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Japanese is Possible!
Week 29

Part 29

  • Real Life Usage
  • Anatomy of a Sentence
  • New Words

Real Life Usage

How to say "Hello"


Just as in English, there are many ways in Japanese in which one can say hello.
Just think of how many different ways it is possible to say "hello" in English.
So we'll be looking at a few greetings in Japanese for saying hello and goodbye,
along with some other common phrases.

Here are some ways to say 'Hello':

#1 - ohayou gozaimasu.
Proper greeting for "good morning." Literally, this means "It's early" but it
has taken on the usage for morning-time greetings. This is safe to use until
around 11 AM, possibly a little later.
Two ways of pronouncing this would be with an extension in the last "ma" sound,
like ohayou gozaiMAsu, or with an extension of the last "su" sound to emphasize it,
like ohayou gozaimaSU.
This is often shortened in less formal relationships, like between friends or
family members, to:
ohayou
For pronunciation, the last sound can be drawn out, like ohayo-- or cut off
short, like ohayo!

#2 - konnichi wa
This is your proper, basic, "hello" or "good day," and can be used morning,
afternoon, or evening. Literally meaning "(As for) Today," this is your best bet
for saying "hello" to someone in person.

#3 - ossu
(or uissu, pronounced like "wi")
This is an expression for males, especially teenagers, for saying "hey" or
"what's up?" It is rather old now, it is sometimes still used, as in
"O--su! Hisashiburi da na!".
Some claim it came from saying ‚"ohayou gozaimasu" really fast, thus ending up with just
the beginning and end as o--ssu. It is best to stick with "konnichi wa" unless someone says
"ossu" to you first. However, females would most likely respond to "ossu" with a
"konnichi wa".

A note on saying hello:
Using these expressions to say hello is a normal part of using Japanese. The
thing to remember is that these are used to say hello only the _first_ time you
see someone on a given day. Seeing someone again the same day and saying
"konnichi wa" again is rather strange.
It is best to go with a head nod and a smile as you pass by, or, if you start a
conversation, start with an "ou" which means "hey" (or "yeah/yes" as an
answer to a question) or just skip the formalities and start talking.


Written by Brian Dunn


Anatomy of a Sentence

mise no mae no ueki ga jama de, mukou he ikenai yo!

mise no mae = store (of) front
mae means "before" or "in front of".
mise no mae would translate "in front of the store"

in front of the store [no ueki] = " 's bushes"

The whole phrase "in front of the store" modifies bushes. The "no" particle is again used.
It is always used to show possession, or to modify something.

So far, we have "IN FRONT OF THE STORE's bushes"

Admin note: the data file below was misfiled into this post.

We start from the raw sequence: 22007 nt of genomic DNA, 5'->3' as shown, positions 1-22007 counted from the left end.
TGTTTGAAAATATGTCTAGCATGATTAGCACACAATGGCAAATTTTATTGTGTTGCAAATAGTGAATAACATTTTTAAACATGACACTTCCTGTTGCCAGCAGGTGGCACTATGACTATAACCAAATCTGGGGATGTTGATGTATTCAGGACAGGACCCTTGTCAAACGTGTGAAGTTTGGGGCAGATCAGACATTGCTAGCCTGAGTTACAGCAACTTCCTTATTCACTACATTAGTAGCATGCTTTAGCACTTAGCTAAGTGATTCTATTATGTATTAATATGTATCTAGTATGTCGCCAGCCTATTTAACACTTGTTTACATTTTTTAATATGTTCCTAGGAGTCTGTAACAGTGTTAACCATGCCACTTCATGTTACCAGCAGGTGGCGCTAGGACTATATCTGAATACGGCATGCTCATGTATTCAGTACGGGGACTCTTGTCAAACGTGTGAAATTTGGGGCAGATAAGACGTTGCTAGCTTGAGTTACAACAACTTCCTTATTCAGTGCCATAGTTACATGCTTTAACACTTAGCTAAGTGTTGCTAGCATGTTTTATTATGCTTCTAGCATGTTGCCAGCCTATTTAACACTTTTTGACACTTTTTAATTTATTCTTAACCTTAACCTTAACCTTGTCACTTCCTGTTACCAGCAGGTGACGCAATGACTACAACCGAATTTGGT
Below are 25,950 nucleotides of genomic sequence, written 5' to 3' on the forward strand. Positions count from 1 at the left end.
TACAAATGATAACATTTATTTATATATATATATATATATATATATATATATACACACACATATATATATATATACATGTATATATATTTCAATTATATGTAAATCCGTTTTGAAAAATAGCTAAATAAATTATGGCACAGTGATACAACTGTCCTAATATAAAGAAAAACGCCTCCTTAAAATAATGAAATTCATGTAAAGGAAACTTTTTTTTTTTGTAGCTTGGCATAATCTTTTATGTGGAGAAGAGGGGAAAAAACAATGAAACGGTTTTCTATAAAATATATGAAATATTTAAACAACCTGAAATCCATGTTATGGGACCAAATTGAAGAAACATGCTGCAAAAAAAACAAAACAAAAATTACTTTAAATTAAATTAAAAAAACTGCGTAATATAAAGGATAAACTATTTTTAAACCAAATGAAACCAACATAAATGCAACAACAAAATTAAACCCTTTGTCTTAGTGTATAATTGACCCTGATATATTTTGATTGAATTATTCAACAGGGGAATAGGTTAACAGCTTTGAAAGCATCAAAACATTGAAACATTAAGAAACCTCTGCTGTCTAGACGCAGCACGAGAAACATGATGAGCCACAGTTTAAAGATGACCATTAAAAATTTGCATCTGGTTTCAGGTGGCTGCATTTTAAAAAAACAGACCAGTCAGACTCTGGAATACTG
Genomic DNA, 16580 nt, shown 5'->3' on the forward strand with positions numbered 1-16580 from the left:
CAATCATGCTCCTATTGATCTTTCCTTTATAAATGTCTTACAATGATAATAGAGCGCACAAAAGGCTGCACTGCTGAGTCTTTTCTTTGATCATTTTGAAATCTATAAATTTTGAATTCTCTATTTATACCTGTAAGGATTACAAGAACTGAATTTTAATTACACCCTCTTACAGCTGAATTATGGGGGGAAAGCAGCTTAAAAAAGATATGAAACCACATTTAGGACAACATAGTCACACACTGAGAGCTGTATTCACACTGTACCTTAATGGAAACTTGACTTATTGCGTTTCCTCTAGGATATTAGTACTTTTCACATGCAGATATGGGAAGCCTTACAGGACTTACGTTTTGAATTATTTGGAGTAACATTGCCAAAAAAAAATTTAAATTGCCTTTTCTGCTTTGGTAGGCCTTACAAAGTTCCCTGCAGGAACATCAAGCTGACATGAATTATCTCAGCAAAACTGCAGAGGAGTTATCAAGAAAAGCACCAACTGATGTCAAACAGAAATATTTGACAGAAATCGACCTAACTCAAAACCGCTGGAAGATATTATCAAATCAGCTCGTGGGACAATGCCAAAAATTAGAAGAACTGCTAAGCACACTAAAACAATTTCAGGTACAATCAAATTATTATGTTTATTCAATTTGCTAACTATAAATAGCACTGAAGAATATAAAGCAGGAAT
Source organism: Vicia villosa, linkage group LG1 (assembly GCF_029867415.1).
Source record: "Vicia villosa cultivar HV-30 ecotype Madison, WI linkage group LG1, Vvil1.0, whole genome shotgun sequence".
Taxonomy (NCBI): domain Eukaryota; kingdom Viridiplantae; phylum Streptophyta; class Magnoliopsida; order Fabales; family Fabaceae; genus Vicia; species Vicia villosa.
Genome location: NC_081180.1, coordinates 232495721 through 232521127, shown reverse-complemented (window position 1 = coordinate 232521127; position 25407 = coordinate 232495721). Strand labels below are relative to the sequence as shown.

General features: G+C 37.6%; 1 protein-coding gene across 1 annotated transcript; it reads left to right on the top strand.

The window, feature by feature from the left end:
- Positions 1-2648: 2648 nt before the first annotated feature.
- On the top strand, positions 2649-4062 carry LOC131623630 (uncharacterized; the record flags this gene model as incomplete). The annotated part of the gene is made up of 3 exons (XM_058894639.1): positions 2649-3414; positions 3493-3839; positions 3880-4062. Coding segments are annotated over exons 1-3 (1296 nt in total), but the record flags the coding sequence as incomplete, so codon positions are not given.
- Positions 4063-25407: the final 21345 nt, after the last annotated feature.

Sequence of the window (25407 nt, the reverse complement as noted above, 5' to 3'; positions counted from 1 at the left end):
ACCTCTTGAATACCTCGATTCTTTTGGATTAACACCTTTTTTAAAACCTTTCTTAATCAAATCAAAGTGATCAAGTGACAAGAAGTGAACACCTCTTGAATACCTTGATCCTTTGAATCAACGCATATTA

In front of the store's bushes [ga jama de] = "(subject marker) obstacle is, and"
ga = subject marker
de = a shorter form of desu (is), used as a conjunction (another sentence must follow)
It's almost used like "and". If you want to get technical, it's the -te form of desu (in the "plain
form", of course)

So far, we have "In front of the store's bushes are an obstacle, and"

[mukou he ikenai yo] = "over there (toward) can't go (exclamation)"
mukou = over there
he = particle meaning "to" or "toward"
ikenai = -nai form of iku (to go)
yo = particle that acts like an exclamation point

So in conclusion, we have

In front of the store's bushes are an obstacle, and you can't go over there!

If you want to clean it up, you can. This is where different translators come
up with different sentences!

Possiblity #1 - You can't go over there, because in front of the store
there are tons of bushes blocking your way!


Possiblity #2 - See that store down there? There are a bunch of
bushes in front of it that prevent you fron passing!


Possiblity #3 - If it weren't for the shrubbery in front of that store, you
could go over there!


Possiblity #4 - The shrubbery in front of that store prevents your
passage to that area over there!


As you can see, all 4 sentences convey the meaning from the original
Japanese sentence. However, you can see that some sentences convey
it better than others. Translating almost ALWAYS adds little
changes here and there, that slightly bend the meaning. The
aim of a translator is to bend that meaning as little as possible.
The more you make the sentence sound like good English,
the more you have to bend the meaning.


New Words

Nouns

gaki - brat
jama - interruption, obstacle
dougu - tool
kabe - wall
tobira - door
nakimono - scroll
moyou - pattern, design

Adjectives

shitsukoi - stubborn
hissatsu - sure kill (move, etc)
mezurashii - unusual
oshii - disappointing

Verbs

shimaru - to be shut
tazuneru - to ask
ataru - to succeed
saisho - beginning

Misc

nanchatte - "I made a funny!", "just kidding"
maa ii ka - "Oh well"
shouganai ne - "It can't be helped"


Anatomy of a Sentence and New Words written by Matt McDevitt


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